The Mark of the Horse Lord by Rosemary Sutcliff – The 1965 Club

The Mark of the Horse Lord cover

Participating in The 1965 Club encouraged me to read The Mark of the Horse Lord by Rosemary Sutcliff which I’ve had in the house for at least a couple of years. I would have read it sooner if I had realised that the setting is mainly in the exact place that I grew up – albeit some 2000 years or so earlier than when I was stravaiging about the land around Dumbarton Rock or Theodosia as the Romans called it, and Are-Cluta which is an ancient name for Dumbarton although it was more widely known locally as Alclutha. There is a handy map and glossary in my 1967 reprint of the book.

The Romans are in control of most of Britain and Phaedrus is a young red haired gladiator hoping to win his freedom after spending seven years as a gladiator. He does gain his freedom but a drunken night of celebration leads him into big trouble and imprisonment again.

He’s confused when he’s unexpectedly sprung from prison by a group of strangers, they had spotted how similar in looks Phaedrus is to Midris, their missing king. Eventually they talk Phaedrus into taking the king’s place and to try to eject the usurperer Queen Liadhan from Are Cluta (Dumbarton). Phaedrus will have to make the rest of the tribe believe that he is really King Midris. The real king has been blinded by Liadhan to make sure that he can never be accepted as their king again and he’s earning a living as a leather worker in the south.

While travelling north of the Antonine Wall to Dumbarton Phaedrus works hard at learning the history of all of the tribe so that he won’t be discovered as a fake Midris, and eventually a brutal battle ensues.

As you would expect of Rosemary Sutcliff this book is beautifully written, she does take some liberties with the geography of the area but not many readers would realise that. I was particularly pleased that she included an unusual character in the shape of a young warrior who just happened to be in touch with his feminine side when it came to clothes and jewellery. He was a bit of a fashion icon but the inclusion of Conory seems to have riled up the fundamentalist religious types one of whom cut her Goodreads rating right down to one star!!! for what she kept calling ‘content’. Honestly there is nothing in the least bit sexual in this book. Some people just go around their lives scouring everything for something they can object to, and if it isn’t there then they make up something that will feed their homophobia. I suppose it makes them feel superior somehow.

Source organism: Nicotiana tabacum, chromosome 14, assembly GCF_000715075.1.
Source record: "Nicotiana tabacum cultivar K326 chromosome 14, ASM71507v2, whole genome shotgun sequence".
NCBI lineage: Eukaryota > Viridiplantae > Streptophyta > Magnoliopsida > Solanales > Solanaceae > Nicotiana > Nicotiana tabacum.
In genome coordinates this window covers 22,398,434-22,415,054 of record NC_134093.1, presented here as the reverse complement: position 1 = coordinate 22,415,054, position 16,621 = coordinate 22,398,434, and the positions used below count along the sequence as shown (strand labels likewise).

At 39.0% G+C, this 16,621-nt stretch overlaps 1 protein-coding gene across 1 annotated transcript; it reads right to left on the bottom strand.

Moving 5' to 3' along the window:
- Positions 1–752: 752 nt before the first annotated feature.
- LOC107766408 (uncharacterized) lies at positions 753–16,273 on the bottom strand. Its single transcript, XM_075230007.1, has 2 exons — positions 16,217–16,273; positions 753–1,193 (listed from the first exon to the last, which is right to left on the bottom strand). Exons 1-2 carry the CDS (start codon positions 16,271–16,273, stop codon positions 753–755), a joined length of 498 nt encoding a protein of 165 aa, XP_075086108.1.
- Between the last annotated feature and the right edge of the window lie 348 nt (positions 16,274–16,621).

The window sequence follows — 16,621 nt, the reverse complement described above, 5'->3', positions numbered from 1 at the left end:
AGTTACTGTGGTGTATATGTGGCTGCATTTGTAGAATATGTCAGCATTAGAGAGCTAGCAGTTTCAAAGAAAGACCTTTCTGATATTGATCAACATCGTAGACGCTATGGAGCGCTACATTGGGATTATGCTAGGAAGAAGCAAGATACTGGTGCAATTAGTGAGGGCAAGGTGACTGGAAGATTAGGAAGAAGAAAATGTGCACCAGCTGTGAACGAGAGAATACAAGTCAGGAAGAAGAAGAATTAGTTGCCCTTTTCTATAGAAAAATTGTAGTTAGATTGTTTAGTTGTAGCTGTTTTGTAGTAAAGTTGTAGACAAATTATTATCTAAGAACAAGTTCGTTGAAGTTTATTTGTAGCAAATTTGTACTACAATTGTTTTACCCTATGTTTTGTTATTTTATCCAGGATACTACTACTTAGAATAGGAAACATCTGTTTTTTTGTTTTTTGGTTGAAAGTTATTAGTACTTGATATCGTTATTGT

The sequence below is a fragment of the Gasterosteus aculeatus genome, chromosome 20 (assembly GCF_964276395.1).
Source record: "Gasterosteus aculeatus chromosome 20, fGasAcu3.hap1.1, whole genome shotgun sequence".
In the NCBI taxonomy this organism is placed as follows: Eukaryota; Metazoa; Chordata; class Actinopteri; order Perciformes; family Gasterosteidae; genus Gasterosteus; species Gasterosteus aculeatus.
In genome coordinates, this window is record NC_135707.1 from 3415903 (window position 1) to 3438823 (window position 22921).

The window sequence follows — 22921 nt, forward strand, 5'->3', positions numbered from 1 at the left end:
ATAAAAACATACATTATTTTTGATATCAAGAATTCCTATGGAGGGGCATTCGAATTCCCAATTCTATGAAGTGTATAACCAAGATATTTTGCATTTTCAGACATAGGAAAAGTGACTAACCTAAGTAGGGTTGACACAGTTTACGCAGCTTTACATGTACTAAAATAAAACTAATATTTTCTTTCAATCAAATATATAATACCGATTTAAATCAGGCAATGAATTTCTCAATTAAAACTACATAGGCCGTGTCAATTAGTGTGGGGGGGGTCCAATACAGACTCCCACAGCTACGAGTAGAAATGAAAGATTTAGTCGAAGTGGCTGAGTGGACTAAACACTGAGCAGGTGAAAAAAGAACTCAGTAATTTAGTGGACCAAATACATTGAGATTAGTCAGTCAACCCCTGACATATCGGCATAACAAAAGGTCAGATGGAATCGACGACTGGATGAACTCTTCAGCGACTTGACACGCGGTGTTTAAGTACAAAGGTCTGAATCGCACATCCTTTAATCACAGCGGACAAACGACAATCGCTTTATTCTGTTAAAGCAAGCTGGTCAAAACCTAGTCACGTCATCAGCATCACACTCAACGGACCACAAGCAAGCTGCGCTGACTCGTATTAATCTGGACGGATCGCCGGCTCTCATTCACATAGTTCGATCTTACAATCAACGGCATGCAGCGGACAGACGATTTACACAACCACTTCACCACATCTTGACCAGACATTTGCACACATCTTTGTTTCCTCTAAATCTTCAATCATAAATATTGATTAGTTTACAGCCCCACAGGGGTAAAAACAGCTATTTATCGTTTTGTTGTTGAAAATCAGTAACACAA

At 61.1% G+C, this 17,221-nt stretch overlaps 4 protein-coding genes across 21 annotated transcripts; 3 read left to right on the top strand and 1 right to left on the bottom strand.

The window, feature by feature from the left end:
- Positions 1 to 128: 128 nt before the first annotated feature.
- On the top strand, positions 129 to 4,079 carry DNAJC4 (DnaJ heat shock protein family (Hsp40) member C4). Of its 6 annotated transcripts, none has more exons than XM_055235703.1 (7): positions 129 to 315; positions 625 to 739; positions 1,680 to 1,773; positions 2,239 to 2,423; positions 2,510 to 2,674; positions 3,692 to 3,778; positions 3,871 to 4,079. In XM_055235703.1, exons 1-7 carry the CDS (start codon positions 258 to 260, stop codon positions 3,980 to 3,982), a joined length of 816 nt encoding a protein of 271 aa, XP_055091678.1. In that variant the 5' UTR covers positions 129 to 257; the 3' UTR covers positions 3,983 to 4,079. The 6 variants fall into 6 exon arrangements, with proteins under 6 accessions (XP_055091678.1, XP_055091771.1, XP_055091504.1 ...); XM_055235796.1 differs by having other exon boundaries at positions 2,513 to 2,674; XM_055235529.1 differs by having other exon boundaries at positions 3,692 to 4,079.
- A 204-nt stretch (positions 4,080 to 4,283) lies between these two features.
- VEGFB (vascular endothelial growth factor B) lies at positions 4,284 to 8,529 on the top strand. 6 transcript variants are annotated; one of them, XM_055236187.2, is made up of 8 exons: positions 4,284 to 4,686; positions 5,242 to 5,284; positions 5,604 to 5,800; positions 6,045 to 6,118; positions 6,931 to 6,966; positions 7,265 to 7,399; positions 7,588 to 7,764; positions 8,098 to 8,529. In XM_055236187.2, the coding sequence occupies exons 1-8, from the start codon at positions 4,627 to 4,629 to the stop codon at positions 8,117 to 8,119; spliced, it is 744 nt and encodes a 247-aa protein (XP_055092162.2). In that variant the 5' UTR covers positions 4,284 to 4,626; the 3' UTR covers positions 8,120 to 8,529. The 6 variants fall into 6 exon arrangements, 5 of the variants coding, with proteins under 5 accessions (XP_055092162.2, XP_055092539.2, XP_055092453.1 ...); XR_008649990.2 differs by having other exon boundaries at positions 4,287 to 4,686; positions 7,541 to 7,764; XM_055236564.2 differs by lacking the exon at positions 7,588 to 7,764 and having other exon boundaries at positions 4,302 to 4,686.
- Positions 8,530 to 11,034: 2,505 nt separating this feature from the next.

But we all know better don’t we?!

I’ll give it four stars on Goodreads. If you want to know what Dumbarton Rock (Theodosius) looks like have a keek at some of the posts on this link here.

For a much more detailed review have a look at Helen’s @ She Reads Novels
I read this one for The 1965 Club.

1965 club

The Looking-Glass War by John le Carre

The Looking Glass War cover

The Looking Glass War by John le Carre was first published in 1965. This is the third le Carre book that I’ve read and it’s the one that I least liked, it seems that I’m not alone in that as le Carre said that “his readers hated me for it”, but he was cheered by the fact that it went down better with American readers. I suspect that this tale is just too near the truth for most Brits to want to accept. The two government military intelligence departments involved are rivals, don’t share information and a lot of mistakes are made.

A Soviet defector claims that the Soviets are positioning missiles at Rostock close to the West German border. That information is treated as suspect and in an attempt to get some clarification an airline pilot is paid to divert his plane over Rostock to get photographs of the area. The intelligence officer sent to pick up the film is killed in a hit and run accident but this is interpreted as being a murder by the Stasi. A lot of the book is about a Polish officer being trained to go into the east to send radio messages back to London. Almost as soon as he gets there things go wrong. It’s not going to end well.

This book was written as a satire but mainly hasn’t been read as such.

It shows that lives were/are cheap but as the reader is involved with the spy and the relationship between him and the man training him then the casual lack of loyalty leaves a bad taste in the mouth. For that reason I found it quite depressing particularly as John le Carre was an MI5 and MI6 agent himself and he said it was an accurate representation of his own experiences. It sounds like ‘botched’ is the operative word.

Not long ago the man at the top of such things nowadays gave a speech at St Andrews University, saying that you didn’t have to be an Oxbridge graduate to be recruited by them. I’d advise anyone to just say NO.